Institute of Neuroscience

Staff Profile

Dr Vivek Nityananda

Research Associate



Ph.D., Animal Behaviour, Indian Institute of Science

M.Sc. Biological Sciences, Birla Institute of Technology and Sciences, Pilani

Previous Positions

College for Life Sciences Fellow, Wissenschaftskolleg zu Berlin, Institute for Advanced Study

Marie Curie Research Fellow, Queen Mary University of London

Human Frontiers Science Program Research Fellow, Queen Mary University of London

Postdoctoral Research Associate, University of Minnesota

Grants, Fellowships and Awards

2019 BBSRC David Phillips Fellowship

2018 Best Postdoc Paper Prize, Faculty of Medical Sciences, Newcastle University

2017 Shortlisted for Times Higher Education Research Project of the Year (STEM)

2016 Wissenschaftskolleg zu Berlin, Institute of Advanced Study, College for Life Sciences fellowship

2016 Wellcome Trust Small Arts Award (for a play about insect senses with Cap-A-Pie Theatre, Newcastle)

2016 EngageFMS- Creative Arts Practice Award (for a play about insect senses with Cap-A-Pie Theatre, Newcastle)

2015 Great North Museum Fellowship for Public Engagement

2014 Centre for Behaviour and Evolution Small Grant (with Dr Ronny Rosner and Dr Ghaith Tarawneh)

2012 Centre for Ecology and Evolution Research Grant (with Dr Shakti Lamba)

2011 Marie Curie Incoming International Fellowship

2010 Human Frontiers in Science Program Long Term Fellowship

2009 Shyamrao Kaikini Award for best PhD thesis in Ecology, Indian Institute of Science

External responsibilities

2018- present Academic Editor, PLoS One

2015 - present Member, Executive committee, Centre for Behaviour and Evolution, Newcastle University

2014 - present Member, Equality and Diversity Committee, Institute of Neuroscience, Newcastle University

2014 – present Member, Postdoctoral committee, Institute of Neuroscience, Newcastle University

2012 – 2013 Joint postdoctoral representative, Research Strategy Group, Queen Mary University of London

2012 - 2013 Joint secretary, London Evolutionary Research Network, a society for post-graduate students and postdoctoral researchers engaged in evolutionary research.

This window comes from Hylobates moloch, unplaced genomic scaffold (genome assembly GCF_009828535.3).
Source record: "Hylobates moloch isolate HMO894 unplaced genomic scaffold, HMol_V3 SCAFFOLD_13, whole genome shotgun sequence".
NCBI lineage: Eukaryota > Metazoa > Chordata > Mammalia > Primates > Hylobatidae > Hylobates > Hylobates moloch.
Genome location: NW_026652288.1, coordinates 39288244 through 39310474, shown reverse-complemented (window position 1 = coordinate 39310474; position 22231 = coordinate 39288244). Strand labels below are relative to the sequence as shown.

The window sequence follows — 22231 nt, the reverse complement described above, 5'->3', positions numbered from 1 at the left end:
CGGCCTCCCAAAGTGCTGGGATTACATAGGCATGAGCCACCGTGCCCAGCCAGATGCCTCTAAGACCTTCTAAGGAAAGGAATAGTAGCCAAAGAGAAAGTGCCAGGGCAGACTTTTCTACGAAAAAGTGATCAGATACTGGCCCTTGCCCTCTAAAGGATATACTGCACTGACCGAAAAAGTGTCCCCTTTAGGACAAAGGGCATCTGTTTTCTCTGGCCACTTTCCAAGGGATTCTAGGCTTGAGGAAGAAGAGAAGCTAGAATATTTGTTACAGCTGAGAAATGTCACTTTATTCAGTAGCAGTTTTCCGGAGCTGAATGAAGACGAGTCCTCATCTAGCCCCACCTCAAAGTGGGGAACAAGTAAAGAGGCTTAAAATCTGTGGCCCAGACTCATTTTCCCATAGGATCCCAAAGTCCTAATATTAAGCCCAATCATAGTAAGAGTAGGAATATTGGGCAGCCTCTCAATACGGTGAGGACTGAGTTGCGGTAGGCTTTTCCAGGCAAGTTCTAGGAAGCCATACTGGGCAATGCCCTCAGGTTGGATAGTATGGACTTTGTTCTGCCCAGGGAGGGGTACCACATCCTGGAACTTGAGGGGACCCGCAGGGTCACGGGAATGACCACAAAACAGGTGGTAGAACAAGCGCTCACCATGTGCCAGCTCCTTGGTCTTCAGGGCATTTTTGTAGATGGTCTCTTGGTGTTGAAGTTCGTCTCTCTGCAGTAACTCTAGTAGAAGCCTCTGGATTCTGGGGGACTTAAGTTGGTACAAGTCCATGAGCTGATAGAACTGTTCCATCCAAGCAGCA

Reviewer for the following journals:

PLoS Biology,  Royal Society Interface, Behavioural Ecology, Scientific Reports, Functional Ecology, Animal Behaviour, Psychological Science, Journal of Comparative Physiology A, PLoS One, Current Opinion in Insect Science, Ecological Entomology, Ethology, Resonance, Current Science

Google ScholarClick here.

SCOPUS: Click here.


My research is multidisciplinary and combines ecology, evolutionary biology, neuroscience and psychophysics to study animal behaviour. I use a variety of techniques as part of my research, including behavioural observations, experiments, neurophysiology and agent-based modelling of neural and evolutionary processes. My work combines diverse approaches to provide an integrative understanding of behaviour.

Current projects:

1. Stereo vision in the praying mantis

I'm currently investigating the mechanisms underlying stereo vision in the praying mantis as part of a project funded by a Leverhulme Trust grant to Prof Jenny Read. Praying mantises are the only invertebrates known to have stereo vision. Our project investigates how they compute stereo vision and if their mechanisms of stereo vision are similar to those seen in primates or not. This will shed light on whether and how nervous systems evolve convergent solutions to similar problems. It could also lead to the development of novel mantis-inspired depth perception algorithms. You can read more about the project here:

2. The evolution of self-deception (in collaboration with Dr. Shakti Lamba).

Robert Trivers proposed that self deception could have evolved to facilitate the deception of others if it eliminates signals (e.g. stress) that reveal deception. We are developing an empirical research programme testing this idea in humans and other species. Our first findings are published here:


MMB8043 Comparative Cognition: Information Processing in Humans and Other Animals

Lectures on Concept Formation and Spatial Cognition

Previous lectures: Animal Communication, Sensory Ecology, Selective Attention, An Introduction to Matlab